In Chapter Four the scene shifts to a ship caught in a terrible storm. Betsy Bobbin is introduced and falls overboard in one sentence, followed by a thin, sad-faced mule named Hank. Then the ship explodes and sinks (well, it is 1914 . . . ). Betsy and Hank climb onto some floating wreckage. Betsy falls asleep, and when she wakes up the storm has cleared and he makeshift raft is approaching a coastline covered in flowers.
If you read Ozma of Oz, this section may strike you as kind of . . . familiar. In that book, Dorothy is swept overboard from a ship bound for Australia (which does not explode), and floats to safety in a chicken coop, accompanied by the incomparable hen Billina. Turn Dorothy into Betsy and Billina into Hank, and rush through the whole thing as if you're trying to save typewriter ribbons, and you've pretty much got this chapter.
And if you know anything about the stage and early film versions of the Oz stories, you know how often small animals were replaced by larger ones, as hiring some aspiring comic actor like Hal Roach to wear an animal costume was a lot cheaper than getting trained dogs or live donkeys to behave on stage or on camera. So Billina had to become Hank, and since Dorothy has already become a Princess of Oz, she's not going to be cruising around on exploding ships, with or without a mule. Enter Betsy Bobbin.
It would be easy to say that Betsy is just a "re-skinned" Dorothy — she's a little girl from Oklahoma with a devoted animal friend and a tendency to get into dangerous situations in magical lands. But Betsy, while certainly courageous, lacks Dorothy's aura of unstoppability. It's difficult to imagine her tossing a bucket of water at a Wicked Witch, or telling off Princess Langwidere when threatened with decapitation.
Betsy and Hank wash ashore in a pretty countryside, but there is no one around. There is, however, an imposing greenhouse, and the two castaways take a look inside, hoping to find a gardener. Instead they find a bunch of giant Roses (note the Baumian Capital Letters) with the faces of pretty girls. The Roses inform Betsy that she and Hank have arrived in the Rose Kingdom (duh) — and that non-Roses are not allowed in that land.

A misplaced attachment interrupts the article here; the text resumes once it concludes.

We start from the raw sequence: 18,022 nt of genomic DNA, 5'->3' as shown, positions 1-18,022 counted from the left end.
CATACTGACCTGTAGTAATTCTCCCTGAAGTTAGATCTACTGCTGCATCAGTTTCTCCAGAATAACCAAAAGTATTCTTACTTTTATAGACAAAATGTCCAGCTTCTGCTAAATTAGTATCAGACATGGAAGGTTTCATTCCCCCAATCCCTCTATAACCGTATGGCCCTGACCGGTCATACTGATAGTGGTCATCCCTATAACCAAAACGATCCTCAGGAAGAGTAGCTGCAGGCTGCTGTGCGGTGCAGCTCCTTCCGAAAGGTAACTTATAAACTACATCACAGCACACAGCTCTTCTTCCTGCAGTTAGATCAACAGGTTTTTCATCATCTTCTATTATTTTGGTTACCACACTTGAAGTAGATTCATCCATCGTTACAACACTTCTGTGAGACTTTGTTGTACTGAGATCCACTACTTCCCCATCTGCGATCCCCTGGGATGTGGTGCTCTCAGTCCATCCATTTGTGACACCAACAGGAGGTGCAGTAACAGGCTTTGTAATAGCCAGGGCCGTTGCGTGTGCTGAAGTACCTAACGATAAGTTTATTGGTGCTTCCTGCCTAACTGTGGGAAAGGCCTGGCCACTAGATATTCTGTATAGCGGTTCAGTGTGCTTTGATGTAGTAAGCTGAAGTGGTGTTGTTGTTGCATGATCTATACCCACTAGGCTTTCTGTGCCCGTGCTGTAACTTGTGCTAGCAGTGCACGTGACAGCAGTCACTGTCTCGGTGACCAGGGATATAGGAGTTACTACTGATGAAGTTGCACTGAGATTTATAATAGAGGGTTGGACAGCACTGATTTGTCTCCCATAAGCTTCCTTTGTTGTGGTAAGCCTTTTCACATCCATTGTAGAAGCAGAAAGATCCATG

Now since the Roses are plants growing in pots inside a greenhouse, and don't seem to have hands, you'd think that Betsy and Hank aren't in much peril. But you'd be wrong: enter the Royal Gardener (capitalized). He's a funny little man dressed in rose-colored costume with ribbons in his hair, who repeats the warning that Betsy and Hank must leave — when he isn't having hysterics and falling over at the sound of Hank's bray.
The confrontation with this entirely un-terrifying threat is interrupted by the shattering of the glass roof of the greenhouse as a man falls from the sky. It's not just any man, though, it's the Shaggy Man, with his Love Magnet. Unlike most people who smash through a glass roof (in either direction) the Shaggy Man is quite calm and unhurt. The Royal Gardener immediately demands that the Shaggy Man also leave the Rose Kingdom on pain of death, but Hank kicks the little man outside long enough for the Shaggy Man to inform Betsy of some key points:
1.) The wonderful Land of Oz she has read about in Baum's books is real,
2.) The Shaggy Man is a pal of Ozma et al (evidently Betsy only read the earlier books in the series), and
3.) He's looking for his brother, who disappeared in a mine in Colorado.
The Shaggy Man is convinced that his brother was captured by the Nome King, and has come to the Rose Kingdom looking for a way to find the Metal Monarch. The Gardener insists they must leave, and even the Love Magnet can't dissuade him from his duty, but he does admit that at the moment there isn't actually a Ruler of the Rose Kingdom, because none of the royal Roses in the Royal Garden are ripe yet.
. . . Except that Betsy comes across a Princess who looks ripe, and picks her. But the Roses of the Rose Kingdom insist on a King rather than a Princess, and poor Ozga (the Rose Princess) is obliged to accompany Betsy, Hank, and the Shaggy Man into exile.
It's hard not to notice how "stagy" this whole sequence is. The Roses could be played by chorus girls in costume, the Royal Gardener scenes are full of comic slapstick, and most of the action is conveniently indoors. As usual, Baum even helpfully gives costume details for the speaking parts. Most of Baum's ventures into stage and cinema were financial disasters, and it's kind of a shame to see him constraining his fantasy stories to fit a medium he never really got the hang of.
It's also hard not to notice that Mr. Baum is really blatantly recycling material here. The whole Rose Kingdom sequence is taken almost verbatim from the Mangaboo section of Dorothy and the Wizard in Oz. You've got a kingdom of plant people, a political crisis due to a lack of ripe rulers, and the brash outsiders defying the rules to pick a vegetable Princess. There's also the crash-landing of a familiar character which interrupts a tense moment.
Self-plagiarism aside, we can assume that the sentient plants of the Rose Kingdom are related to the Mangaboos — either a closely-related subspecies or a strain cultivated by generations of (non-Rose) Royal Gardeners. Interestingly, it appears that only the Royal Roses are fully humanoid and capable of movement; the other Roses grow in pots. This makes me wonder if the Royal Roses are sort of like the "royalty" of ants and wasps: the mobile, reproduction-capable members of the hive. Perhaps Royal Roses can travel about to cross-pollinate with other Rose colonies.
Anyway, Our Heroes cross over the drawbridge leading out of the Rose Kingdom, now intent on locating the Shaggy Man's brother.
Next time: Even More Characters!
For two stories which don't involve any talking plants, have a look at my new ebook!